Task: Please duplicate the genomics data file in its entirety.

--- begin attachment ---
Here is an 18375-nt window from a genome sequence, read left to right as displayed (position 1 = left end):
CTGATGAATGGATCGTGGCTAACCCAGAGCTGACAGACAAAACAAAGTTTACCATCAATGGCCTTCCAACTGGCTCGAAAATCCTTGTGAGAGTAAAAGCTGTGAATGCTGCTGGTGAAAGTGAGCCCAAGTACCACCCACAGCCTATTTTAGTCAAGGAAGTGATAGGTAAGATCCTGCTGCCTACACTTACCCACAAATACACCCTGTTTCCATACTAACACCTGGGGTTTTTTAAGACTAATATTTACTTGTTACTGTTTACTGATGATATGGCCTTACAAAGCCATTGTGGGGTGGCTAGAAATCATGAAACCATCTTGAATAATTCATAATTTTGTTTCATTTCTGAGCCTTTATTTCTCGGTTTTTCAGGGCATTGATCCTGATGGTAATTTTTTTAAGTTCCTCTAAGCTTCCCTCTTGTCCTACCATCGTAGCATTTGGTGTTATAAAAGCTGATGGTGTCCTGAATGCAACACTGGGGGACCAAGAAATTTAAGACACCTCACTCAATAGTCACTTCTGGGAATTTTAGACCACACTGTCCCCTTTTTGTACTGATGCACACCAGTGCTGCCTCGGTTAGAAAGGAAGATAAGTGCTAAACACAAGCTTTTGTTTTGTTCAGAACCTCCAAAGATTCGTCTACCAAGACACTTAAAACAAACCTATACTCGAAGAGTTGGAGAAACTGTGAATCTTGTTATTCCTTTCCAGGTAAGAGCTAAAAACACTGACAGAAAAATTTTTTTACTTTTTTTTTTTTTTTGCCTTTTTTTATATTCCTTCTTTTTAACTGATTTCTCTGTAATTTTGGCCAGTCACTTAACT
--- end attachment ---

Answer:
Here is an 18375-nt window from a genome sequence, read left to right as displayed (position 1 = left end):
CTGATGAATGGATCGTGGCTAACCCAGAGCTGACAGACAAAACAAAGTTTACCATCAATGGCCTTCCAACTGGCTCGAAAATCCTTGTGAGAGTAAAAGCTGTGAATGCTGCTGGTGAAAGTGAGCCCAAGTACCACCCACAGCCTATTTTAGTCAAGGAAGTGATAGGTAAGATCCTGCTGCCTACACTTACCCACAAATACACCCTGTTTCCATACTAACACCTGGGGTTTTTTAAGACTAATATTTACTTGTTACTGTTTACTGATGATATGGCCTTACAAAGCCATTGTGGGGTGGCTAGAAATCATGAAACCATCTTGAATAATTCATAATTTTGTTTCATTTCTGAGCCTTTATTTCTCGGTTTTTCAGGGCATTGATCCTGATGGTAATTTTTTTAAGTTCCTCTAAGCTTCCCTCTTGTCCTACCATCGTAGCATTTGGTGTTATAAAAGCTGATGGTGTCCTGAATGCAACACTGGGGGACCAAGAAATTTAAGACACCTCACTCAATAGTCACTTCTGGGAATTTTAGACCACACTGTCCCCTTTTTGTACTGATGCACACCAGTGCTGCCTCGGTTAGAAAGGAAGATAAGTGCTAAACACAAGCTTTTGTTTTGTTCAGAACCTCCAAAGATTCGTCTACCAAGACACTTAAAACAAACCTATACTCGAAGAGTTGGAGAAACTGTGAATCTTGTTATTCCTTTCCAGGTAAGAGCTAAAAACACTGACAGAAAAATTTTTTTACTTTTTTTTTTTTTTTGCCTTTTTTTATATTCCTTCTTTTTAACTGATTTCTCTGTAATTTTGGCCAGTCACTTAACT